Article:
The Colorado Governor’s Office of Information Technology (OIT) released a report earlier this month outlining the massive structural and organizational changes made of over the last six to eighteen months, as well as charting an ambitious course for projects in the near future. CivSource spoke with OIT Chief of Staff Dara Hessee and Chief Enterprise Architect Leah Lewis about OIT’s transformation and how the state is positioning itself to be a leader in IT practices nationwide.
In 2008, the Colorado General Assembly passed SB08-155, a bill to centralize IT management in OIT. SB08-155 laid the foundation for OIT’s transformation by authorizing a structural reorganization and consolidation effort over a four-year period. The legislation’s main thrust will be felt this July when Colorado’s 996 IT personnel, from fifteen executive agencies, begin receiving their paychecks from OIT. This relatively benign shift signifies one of the most complex consolidation and reorganization efforts being tackled in the public sector today.
The Colorado Consolidation Plan, dubbed C2P, is the state’s IT roadmap, and according to the Governor’s report: Transforming Colorado Government for Today and the Future, OIT has made “tremendous inroads in creating a consolidated enterprise that will enable the State to optimize spending for IT decisions, projects and technology, improve enterprise service delivery, and allow for the rapid deployment of innovative IT solutions.”
“The way we look at this effort, there are three components: People, Processes and Technology,” Leah Lewis, Chief Enterprise Architect, said in an interview.
As part of the people component, Lewis said OIT conducted a skills assessment of the nearly 1000 agency IT staff, spread across the state. “To look across [state] agencies and see where IT skills lie had never been done before. It allowed us to functionally align the staff,” added Dara Hessee, Chief of Staff for OIT.
OIT created this “functional structure” of employee organization in order to support agencies’ lines of business while ensuring the delivery of enterprise services, the report stated. Some of the functional bands include IT infrastructure, enterprise services and information security, to make sure no matter which department technology is being used, it is in lockstep with OIT’s broader framework.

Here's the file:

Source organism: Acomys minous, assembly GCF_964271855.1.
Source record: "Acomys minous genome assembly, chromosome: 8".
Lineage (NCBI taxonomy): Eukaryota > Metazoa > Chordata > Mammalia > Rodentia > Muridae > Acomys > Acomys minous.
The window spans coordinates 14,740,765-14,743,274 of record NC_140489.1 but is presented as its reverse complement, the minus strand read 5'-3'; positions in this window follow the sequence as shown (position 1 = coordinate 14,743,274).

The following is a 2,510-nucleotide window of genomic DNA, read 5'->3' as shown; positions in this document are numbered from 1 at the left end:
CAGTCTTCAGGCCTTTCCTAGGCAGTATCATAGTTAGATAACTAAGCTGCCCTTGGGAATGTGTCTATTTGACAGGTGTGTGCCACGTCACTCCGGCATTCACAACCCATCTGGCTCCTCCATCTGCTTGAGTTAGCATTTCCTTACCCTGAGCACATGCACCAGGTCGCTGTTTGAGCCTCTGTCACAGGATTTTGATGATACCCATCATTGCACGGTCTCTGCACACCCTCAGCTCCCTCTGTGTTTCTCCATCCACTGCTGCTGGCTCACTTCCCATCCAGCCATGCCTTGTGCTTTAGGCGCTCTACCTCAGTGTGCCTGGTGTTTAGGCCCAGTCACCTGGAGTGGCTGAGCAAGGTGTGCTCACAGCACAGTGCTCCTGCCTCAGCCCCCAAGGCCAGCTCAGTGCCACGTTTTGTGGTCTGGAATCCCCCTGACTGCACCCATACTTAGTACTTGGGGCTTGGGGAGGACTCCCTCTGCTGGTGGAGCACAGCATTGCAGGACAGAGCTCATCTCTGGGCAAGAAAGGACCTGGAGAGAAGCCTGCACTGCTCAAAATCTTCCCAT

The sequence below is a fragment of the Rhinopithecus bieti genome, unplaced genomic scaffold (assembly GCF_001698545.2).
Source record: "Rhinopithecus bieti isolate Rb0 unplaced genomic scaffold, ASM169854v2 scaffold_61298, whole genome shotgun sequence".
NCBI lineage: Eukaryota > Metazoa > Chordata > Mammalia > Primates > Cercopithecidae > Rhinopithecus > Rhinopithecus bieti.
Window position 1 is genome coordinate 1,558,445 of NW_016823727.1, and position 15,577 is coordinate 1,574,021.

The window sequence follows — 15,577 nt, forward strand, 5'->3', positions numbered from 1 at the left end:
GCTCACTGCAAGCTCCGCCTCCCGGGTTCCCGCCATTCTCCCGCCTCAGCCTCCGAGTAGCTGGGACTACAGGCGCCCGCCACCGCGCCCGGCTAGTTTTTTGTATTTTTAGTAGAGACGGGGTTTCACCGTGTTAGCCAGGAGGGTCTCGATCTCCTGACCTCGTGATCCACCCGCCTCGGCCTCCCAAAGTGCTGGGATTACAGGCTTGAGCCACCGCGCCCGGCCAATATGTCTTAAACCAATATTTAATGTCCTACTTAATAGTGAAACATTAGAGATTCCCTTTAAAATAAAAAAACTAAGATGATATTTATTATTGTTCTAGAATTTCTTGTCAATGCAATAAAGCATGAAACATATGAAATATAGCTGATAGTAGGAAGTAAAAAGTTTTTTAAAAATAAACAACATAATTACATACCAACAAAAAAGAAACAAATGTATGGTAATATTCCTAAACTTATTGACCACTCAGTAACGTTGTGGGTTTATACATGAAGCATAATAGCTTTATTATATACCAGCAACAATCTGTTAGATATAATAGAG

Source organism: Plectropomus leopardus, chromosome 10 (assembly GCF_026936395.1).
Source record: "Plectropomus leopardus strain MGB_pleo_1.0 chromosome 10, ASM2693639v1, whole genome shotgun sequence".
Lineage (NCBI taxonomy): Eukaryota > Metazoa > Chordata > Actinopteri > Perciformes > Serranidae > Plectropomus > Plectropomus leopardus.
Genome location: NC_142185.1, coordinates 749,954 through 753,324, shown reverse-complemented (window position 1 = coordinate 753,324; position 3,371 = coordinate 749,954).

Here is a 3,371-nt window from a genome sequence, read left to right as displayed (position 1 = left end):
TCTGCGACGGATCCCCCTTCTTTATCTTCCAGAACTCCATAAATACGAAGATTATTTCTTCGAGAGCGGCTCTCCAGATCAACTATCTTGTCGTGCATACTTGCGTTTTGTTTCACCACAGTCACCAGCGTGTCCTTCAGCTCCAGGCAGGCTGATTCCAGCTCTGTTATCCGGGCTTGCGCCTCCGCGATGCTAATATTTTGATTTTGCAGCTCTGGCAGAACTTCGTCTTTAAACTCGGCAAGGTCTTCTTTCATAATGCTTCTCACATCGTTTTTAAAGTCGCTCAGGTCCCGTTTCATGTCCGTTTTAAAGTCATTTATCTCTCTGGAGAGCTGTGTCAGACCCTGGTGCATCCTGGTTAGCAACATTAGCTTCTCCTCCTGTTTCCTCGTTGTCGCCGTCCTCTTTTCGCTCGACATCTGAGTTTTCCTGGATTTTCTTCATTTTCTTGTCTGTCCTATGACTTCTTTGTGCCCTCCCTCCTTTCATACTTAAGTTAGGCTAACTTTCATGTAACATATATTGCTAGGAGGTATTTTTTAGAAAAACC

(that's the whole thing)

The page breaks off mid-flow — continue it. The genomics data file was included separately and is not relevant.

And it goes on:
Adding urgency to the realignment was the realization that nearly 40 percent of the state’s IT workforce will be eligible to retire soon. This created problems when projecting legacy application life cycles, according to Hessee. “There was a real need to leverage skills and fill gaps across the state.” And to make sure individual agency needs were not lost in the shuffle, Hessee said, “We put an emphasis on agency business needs to make sure the line-of-business applications are maintained properly.”
Thousands of hours and hundreds of meetings have been conducted over the last twenty months to realign the state’s IT workforce, but due to the nature of SB08-155 no new money has been appropriated for OIT to conduct their reorganization. “There has been no new money – we are doing this within existing resources,” Lewis said. “When this started, we had not hit the official recession. Net neutral was the goal and since then we have faced several budget reductions, so we’ve been doing this while cutting.”
To accomplish this reorganization, OIT worked closely with their finance director, Todd Olson, and other state and federal auditors to effect the necessary budget transfers and renegotiate contracts with vendors.
Agencies have different “colors of money,” including cash, federal grants, and general funds, Lewis said. So when OIT was transitioning all the staff, reams of audit rules and accounting procedures had to be obeyed. “Our billing model had to be very solid,” Lewis said.
Although the four-year consolidation plan is only half complete, both Lewis and Hessee know a major hurdle in the reorganization of OIT has been cleared.
Ms. Lewis underscored the importance of the workforce realignment to the broader C2P goals, saying, “This was something that needed to happen.”
This is the first in a series of articles focused on Colorado’s IT Consolidation Plan. In the next installment, Ms. Hessee and Ms. Lewis discuss the governing process and technology of OIT’s C2P transformation, including the state’s data center consolidation, public facing initiatives, and governing processes guiding the department as it moves forward. For part two of the series, click here. For part three, click here.